I can tell you that the requirements are as varied as the weather! You are correct when you say the machinist trade rarely develops the level of skill required to be a General Machinist. However there are exceptions to that statement. Today's shop sees two types of management structures, one has "centralized skill" at the programmer or setup-person level and above, and relatively unskilled labor at the machines. The other extreme involves shop-floor expertise, where "the operators possess more advanced machinists skills and know the intimate details involved in the machine." Both management structures work, but either way needs investment. The centralized-skill model requires capital investment in automation while the latter takes more training and personnel investment.
Machining operations that produce a product or large lot sizes can do well with the "operator" skill level, while a job shop environment with short runs and varying part configurations / material types can profit best by retaining / training machinists skill levels.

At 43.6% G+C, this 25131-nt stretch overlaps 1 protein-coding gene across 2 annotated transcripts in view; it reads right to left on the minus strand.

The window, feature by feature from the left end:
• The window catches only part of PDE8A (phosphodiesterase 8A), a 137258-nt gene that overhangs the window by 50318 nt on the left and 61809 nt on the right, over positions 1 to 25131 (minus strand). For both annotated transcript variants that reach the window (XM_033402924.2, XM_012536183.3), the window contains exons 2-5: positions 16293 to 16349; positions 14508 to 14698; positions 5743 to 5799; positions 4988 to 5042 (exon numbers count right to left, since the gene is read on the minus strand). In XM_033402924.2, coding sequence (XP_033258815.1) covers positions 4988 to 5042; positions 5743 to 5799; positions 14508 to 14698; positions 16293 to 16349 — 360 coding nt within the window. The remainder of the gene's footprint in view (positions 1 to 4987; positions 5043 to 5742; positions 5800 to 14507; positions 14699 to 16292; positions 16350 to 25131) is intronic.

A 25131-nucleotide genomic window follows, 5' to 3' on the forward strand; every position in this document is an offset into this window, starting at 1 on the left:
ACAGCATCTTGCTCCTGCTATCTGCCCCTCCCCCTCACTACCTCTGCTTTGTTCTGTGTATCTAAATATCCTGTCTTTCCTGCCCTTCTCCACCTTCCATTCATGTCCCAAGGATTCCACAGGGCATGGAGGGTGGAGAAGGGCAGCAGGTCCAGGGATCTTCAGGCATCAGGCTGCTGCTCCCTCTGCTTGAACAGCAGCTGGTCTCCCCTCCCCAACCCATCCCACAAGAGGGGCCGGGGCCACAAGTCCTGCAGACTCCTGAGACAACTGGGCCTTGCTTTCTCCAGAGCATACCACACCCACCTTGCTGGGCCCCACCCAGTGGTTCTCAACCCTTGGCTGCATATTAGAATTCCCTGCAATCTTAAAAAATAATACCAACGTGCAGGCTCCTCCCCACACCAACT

Over thirty years of practicing lean efficiencies have enabled me to provide the total package of work place management that matches employees' needs while also meeting product quality and delivery. I posses a unique ability to apply lean processes, while developing the best model to account for modern technology and lean-manufacturing principles, requiring the least amount of cost and investment. My permissive management style fosters integrity and pride while maintaining respect and discipline throughout the organization.
I can assess a shops efficiency / deficiencies in a afternoon! Its what I do! Anyone needing such support let me know!
Learn something new every day!